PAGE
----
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Going Back to College: Frequently Asked Questions
(Continued from page 3)

What is College Accreditation, and Why is it Important?
Accreditation is a voluntary, independent review of educational programs to determine that the education provided is of uniform and sound quality. Being awarded accreditation ensures that an institution has been evaluated and that it met set standards of quality determined by the accrediting organization granting the accreditation. A college or university's accreditation is maintained by continued adherence to the set criteria. The most recognized type of accreditation in the United States is regional accreditation, in which a school is accredited by one of six geographically dispersed agencies approved by the U.S. Department of Education and the Council for Higher Education Accreditation (CHEA). (For more information, see the Accreditation FAQ. )

Can I Get Financial Aid for Distance Education?
If taking distance or online classes as part of a program at a traditional, regionally accredited institution, you will be assisted by the Federal and state financial aid received for the full program. If it's an online only program offered by a traditional institution, you may be eligible for federal assistance. For more information, see the Financial Aid FAQ. For additional questions about distance education, please see Should You Get Your Degree Through Distance Learning?, Online Education Gets Accolades and How Do Employers View Online Degrees?

I Want to Return to College, but am Not Sure Which College to Attend or What Career or Degree to Pursue. Where Do I Start?
To start on a program to earn a college degree, or to complete a course of study, you need to:

a. Take inventory. How many college credits do you have? What non-credit courses did you take? What are your skills? Even if the subjects don't seem applicable to a major, they might count as elective credits toward a degree.

b. Determine your goal. What field of study are you interested in? What kind of degree?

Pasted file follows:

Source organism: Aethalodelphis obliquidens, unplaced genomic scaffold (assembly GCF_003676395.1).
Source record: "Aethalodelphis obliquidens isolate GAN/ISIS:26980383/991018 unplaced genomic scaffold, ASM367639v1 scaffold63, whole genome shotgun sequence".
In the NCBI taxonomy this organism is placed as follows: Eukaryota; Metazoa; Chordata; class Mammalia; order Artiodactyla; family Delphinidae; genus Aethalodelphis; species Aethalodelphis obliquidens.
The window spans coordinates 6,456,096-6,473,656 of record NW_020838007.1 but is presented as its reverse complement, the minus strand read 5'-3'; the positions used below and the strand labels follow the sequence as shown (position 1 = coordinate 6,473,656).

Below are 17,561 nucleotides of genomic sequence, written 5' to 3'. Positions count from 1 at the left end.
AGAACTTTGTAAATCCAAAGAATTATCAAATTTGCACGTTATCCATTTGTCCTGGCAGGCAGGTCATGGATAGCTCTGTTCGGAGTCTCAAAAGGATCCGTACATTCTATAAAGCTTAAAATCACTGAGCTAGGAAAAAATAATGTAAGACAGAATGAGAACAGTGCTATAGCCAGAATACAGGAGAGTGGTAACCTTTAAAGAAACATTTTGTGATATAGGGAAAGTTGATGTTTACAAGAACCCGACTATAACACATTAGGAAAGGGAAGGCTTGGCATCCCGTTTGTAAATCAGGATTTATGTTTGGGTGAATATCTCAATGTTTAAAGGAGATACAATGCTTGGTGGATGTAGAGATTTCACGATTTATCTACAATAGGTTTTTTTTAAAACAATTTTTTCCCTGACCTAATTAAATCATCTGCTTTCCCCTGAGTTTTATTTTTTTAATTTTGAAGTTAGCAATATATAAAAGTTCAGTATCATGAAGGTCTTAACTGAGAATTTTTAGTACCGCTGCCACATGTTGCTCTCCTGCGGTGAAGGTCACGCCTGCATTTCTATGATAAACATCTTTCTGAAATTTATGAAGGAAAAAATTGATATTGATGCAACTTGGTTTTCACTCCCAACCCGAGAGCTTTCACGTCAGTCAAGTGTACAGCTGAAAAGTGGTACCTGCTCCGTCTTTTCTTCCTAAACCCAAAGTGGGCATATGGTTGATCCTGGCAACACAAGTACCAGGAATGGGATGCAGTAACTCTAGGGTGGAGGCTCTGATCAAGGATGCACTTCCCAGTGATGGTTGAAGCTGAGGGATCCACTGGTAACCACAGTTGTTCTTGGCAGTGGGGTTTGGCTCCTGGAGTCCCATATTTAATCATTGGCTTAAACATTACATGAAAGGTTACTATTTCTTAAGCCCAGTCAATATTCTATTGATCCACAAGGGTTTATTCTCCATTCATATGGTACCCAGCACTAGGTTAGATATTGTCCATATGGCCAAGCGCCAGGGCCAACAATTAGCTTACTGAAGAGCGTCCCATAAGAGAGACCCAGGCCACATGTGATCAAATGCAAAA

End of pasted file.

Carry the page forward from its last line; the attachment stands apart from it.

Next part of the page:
c. Chart your course. Research colleges and universities to find the best program for you, whether it is a traditional campus based program, a campus and distance based program, or full distance degree.

d. Outline your academic plan (each step to your goal.) What do you need to do? Transfer credits? Take remedial courses or exams? Have experience evaluated?

For more information, see Going Back to College: Getting Started.

How Do I Find Out What Education/Training I Need for a Specific Career Field?
Look up your chosen field in The Occupational Outlook Handbook (OOH). It provides educational and training requirements by occupation.

I Have Chosen my Major, but Need More Information on Careers in My Field Once I Graduate. Where Can I Find Information About Careers Related to My Major?
Visit the Career Planning section. It will help you find careers related to your chosen major, and locate employment statistics and salary projections for your selected field of study.

What if I Never Took the ACT/SAT or Had a Low GPA in High School/College?
Usually, adults aren't required to take admissions tests (i.e., the SAT or ACT), although they do need to take graduate admission tests such as the GRE or GMAT if attending graduate school. Many colleges offer a placement test instead of admission test scores for older students, and don't consider high school performance or outdated test scores, especially with transfer students from community colleges. Keep in mind that as a transfer student, most institutions will consider past academic performance and grade point average upon application, and often require a minimum grade point average for acceptance. (For frequently asked questions about the ACT and SAT, including old test scores, see the ACT and SAT Web sites.)

Some students ask if they can begin again with a "clean slate." Most colleges will require a record of previous coursework. If it is not provided by the student, it usually becomes known later (often through the financial aid system) and a student may be dismissed for academic dishonesty. (This issue has also been discussed in our online forums.)

If your past academic history is below par, don't despair. Colleges know that adult students often improve their performance when returning because they take their education seriously and are very motivated. Such students are often given the opportunity for a new beginning. Also, even though you may not have done well in the past, old courses can be a source of college credit to your new degree. Remember that the poor grades themselves won't transfer to the new school—only the credit.


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